These 5 Indigenous Cultures Use Psychedelics As Medicine Instead of Popping Pills

For thousands of years, indigenous cultures from every corner of the globe have used psychedelics for spiritual and mental health. Here is why.

Oct 10, 2017

From ancient Greece to the Amazon rainforest the use of psychedelics for healing or spiritual practices is so tightly woven into history that we could consider experimentation a defining characteristic of humanity. For thousands of years, cultures that developed independently around the world have found comfort and enlightenment in plants that temporarily free them from mental and circumstantial barriers.

In the days of Achilles and Alexander, the Oracle at Delphi derived her entranced visions from the fumes which flowed from beneath the Temple of Apollo. Scandinavian warriors made use of psychoactive mushrooms to induce a crazed and emboldened battle readiness that instilled fear in their enemies. Though less well known, even the Bible contains ancient traditions borrowed from Egypt which combines psychoactive substances like frankincense.

While today psychedelics have largely been stigmatized, they have been an integral part of multiple civilizations.

Here are five Indigenous cultures that use psychedelics for ritual healing:

The Mazatec and Magic Mushrooms

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(Photo by Macduff Everton/ The Image Bank/ Getty Images)

As one of the more widely known recreational psychedelics, it seems there isn’t much left to say about psilocybin mushrooms. What we know today about magic mushrooms is largely the result of second-hand knowledge passed down by pop-scientists like Timothy Leary and the legendary creator of LSD Albert Hoffman, but their ubiquity is really the result of western over-indulgence. For the Mazatec people of Mexico, these special fungi are “tiny gods”.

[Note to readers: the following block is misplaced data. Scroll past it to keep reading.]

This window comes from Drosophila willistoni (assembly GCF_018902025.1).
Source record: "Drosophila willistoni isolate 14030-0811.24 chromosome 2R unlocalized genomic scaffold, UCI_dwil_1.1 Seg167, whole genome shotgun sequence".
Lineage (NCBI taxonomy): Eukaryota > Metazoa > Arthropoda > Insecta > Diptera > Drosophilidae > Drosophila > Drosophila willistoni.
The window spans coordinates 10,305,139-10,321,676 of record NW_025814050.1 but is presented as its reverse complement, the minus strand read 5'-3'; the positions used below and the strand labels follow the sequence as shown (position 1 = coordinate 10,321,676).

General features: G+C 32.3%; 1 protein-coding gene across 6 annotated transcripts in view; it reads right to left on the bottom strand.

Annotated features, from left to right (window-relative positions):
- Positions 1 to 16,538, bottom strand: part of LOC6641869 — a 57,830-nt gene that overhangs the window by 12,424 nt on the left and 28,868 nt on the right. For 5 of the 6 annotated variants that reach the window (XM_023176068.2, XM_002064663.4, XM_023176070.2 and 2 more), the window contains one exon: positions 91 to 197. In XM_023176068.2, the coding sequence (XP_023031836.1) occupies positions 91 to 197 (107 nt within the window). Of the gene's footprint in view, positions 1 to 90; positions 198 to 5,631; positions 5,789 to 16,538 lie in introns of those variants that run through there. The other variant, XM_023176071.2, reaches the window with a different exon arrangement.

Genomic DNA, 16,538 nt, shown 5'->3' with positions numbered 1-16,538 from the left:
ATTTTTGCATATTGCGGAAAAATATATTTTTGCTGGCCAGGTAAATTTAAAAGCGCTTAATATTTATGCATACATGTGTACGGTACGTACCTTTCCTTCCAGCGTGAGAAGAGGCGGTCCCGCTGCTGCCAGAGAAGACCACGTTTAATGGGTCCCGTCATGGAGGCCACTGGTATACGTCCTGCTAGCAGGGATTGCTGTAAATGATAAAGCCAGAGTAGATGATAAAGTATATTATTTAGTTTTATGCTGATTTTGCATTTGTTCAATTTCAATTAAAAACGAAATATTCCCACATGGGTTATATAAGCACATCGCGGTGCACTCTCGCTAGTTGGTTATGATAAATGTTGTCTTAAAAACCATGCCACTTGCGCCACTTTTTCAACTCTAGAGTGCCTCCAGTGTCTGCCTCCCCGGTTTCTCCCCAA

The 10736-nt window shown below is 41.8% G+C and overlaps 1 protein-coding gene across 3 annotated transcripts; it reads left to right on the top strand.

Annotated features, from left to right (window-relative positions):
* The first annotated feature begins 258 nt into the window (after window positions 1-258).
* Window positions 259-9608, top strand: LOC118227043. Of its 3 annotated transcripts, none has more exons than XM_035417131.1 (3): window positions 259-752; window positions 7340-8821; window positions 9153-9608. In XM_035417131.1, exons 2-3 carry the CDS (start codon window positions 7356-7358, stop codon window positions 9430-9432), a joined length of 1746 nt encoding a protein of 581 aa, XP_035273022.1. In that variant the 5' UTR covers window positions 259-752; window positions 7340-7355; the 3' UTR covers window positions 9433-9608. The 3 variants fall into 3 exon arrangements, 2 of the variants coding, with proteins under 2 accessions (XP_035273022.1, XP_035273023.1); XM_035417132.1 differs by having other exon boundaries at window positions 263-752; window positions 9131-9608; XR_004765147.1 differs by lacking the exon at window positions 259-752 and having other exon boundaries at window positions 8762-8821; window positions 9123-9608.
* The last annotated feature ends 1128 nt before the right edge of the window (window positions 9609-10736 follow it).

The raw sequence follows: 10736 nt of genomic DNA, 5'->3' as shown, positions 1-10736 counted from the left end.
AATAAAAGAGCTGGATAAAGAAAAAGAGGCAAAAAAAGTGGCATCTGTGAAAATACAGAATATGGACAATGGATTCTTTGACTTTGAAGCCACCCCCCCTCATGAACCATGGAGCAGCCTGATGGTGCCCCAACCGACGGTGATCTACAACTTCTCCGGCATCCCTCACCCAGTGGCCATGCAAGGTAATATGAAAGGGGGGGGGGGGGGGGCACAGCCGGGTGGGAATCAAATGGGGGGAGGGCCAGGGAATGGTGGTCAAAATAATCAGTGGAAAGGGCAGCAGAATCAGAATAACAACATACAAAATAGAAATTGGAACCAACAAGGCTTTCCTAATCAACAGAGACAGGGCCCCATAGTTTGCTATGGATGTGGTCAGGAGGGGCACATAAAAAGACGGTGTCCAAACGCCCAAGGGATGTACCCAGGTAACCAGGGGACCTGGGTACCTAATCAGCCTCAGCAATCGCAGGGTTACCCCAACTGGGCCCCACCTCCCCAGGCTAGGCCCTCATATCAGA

The ceremony around psilocybin is one which involves extreme spiritual reverence. Foraging requires that the mushrooms are found in places where they could never have been seen by humans before they were picked. Its consumption, administered by tribal healers like the legendary Maria Sabina, is purely to diagnose and heal not for spiritual awakening. For the Mazatec, God has already been discovered within the mushroom and its healing power is its gift.

Today, studies conducted by researchers at the Multidisciplinary Association for Psychedelic Sciences (MAPS) and the Beckley Foundation have found that there is scientific substance behind the thousand-year-old practices of the Mazatec. Namely that psilocybin carries the potential to treat mental illness, especially when administered by a therapist or as the Mazatec know them Curandero or healing mystics.

The Pacific Islands and Kava

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FIJI – JANUARY 01: Preparing traditional Kava drink at ceremony, Fiji, South Pacific. (Photo by Tim Graham/Getty Images)

This energy inducing brew is among the less mind-blowing substances on this list, but medicinal none-the-less. It is consumed by cultures among the Pacific Islands and is revered in Vanuatu.

Its use is culturally ingrained and drinking Kava can be heavily ritualistic. Often served in a coconut shell and shared in a communal ceremony, some cultures only allow Kava to be served by women and only at specific times of day, while others take a more casual approach.

Kava is considered to have a coffee-like energizing effect but is also known to relax the drinker and treat muscle pain.

In Fiji, Kava is the national drink, where legend states that it was discovered by a broken-hearted princess. Today it is mostly consumed in a public setting, where it is prepared in front of everyone from a mixture of the Kava leaf and water in a coconut shell. The eldest is always given the first drink and the same cup is then shared down the line.